The Program is built around three main objectives: (1) provide BIPOC interns with industry work experience to support their careers in these fields, (2) extend networking opportunities with peers and professionals, and (3) create opportunities to work on meaningful and exciting projects. Current students and recent graduates first participate in the two-week charette, and then begin a summer-long internship at one of the five firms. Following the internship, some participants are hired full-time.

Throughout the charette portion of the program, interns collaborate on the project approach and study design, lead public outreach, and receive guidance from industry professionals.

This year, the charette was hosted at ESA’s and Placeworks’ offices in downtown Los Angeles, where students worked with the City of Huntington Park to consider the implementation of a community garden program.

Interns lead a public outreach effort at a local farmer’s market to assess resident interest and gather input concerning community gardens, which will inform their recommendations to the City.

The group performed site evaluations, led a feasibility and implementation study, and gathered data on community needs and access to affordable food options—ultimately producing a recommendations report, which was presented to the City’s Health and Education Commission this July.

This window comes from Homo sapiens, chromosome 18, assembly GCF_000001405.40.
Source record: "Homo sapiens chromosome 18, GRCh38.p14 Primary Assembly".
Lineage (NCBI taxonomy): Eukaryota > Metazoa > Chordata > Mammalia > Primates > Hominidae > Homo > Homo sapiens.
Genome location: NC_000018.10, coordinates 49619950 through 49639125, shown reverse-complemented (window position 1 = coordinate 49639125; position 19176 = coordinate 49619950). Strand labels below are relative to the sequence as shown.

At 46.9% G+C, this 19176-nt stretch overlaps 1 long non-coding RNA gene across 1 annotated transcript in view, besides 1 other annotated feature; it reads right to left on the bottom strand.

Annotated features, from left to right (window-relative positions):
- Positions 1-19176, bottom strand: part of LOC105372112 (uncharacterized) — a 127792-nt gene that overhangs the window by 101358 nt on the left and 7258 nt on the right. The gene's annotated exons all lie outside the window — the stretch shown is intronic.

Following the charrette, many interns expressed that the experience of working with a real client was particularly valuable and validated their interests in the profession. 

“I feel like all this work is very intentional,” shared Marisa Rodriguez, an intern at Rincon Consultants, Inc. “We have an actual budget, and we’re actually impacting people’s lives. So, it’s very intentional, very fulfilling.”

Olivia Morris, who is interning at Placeworks, agrees. “This is my first real introduction to planning, and so to be able to be trusted with this big responsibility—it’s made me really excited for my career and has definitely made me more confident in my abilities.”

Representation Matters

An important element of the program is not just providing interns with professional experience, but also providing mentoring, emotional support, and guidance from professionals about their own personal experiences working as a BIPOC individual in the industry. 

Throughout the charette, Missy Zepeda, an intern working with ESA’s Energy group, found these candid discussions helped her relate and sometimes even mirrored her own experiences.

“It was just like a safe space where we could share about ourselves,” she said. “It was nice to know that there are other people that are going through similar experiences. In a way, it was something that connected us all, and so I did really appreciate that space to be open with each other.”

Professionals from Ascent, Dudek, Placeworks, and Rincon Consultants, Inc. offer guidance during the charettte in ESA’s Los Angeles office.

As Jon Teofilo explains, these types of conversations are especially valuable to help students feel seen and heard, as they may struggle with feelings like imposter syndrome or a sense of belonging when they are first starting out in the workforce.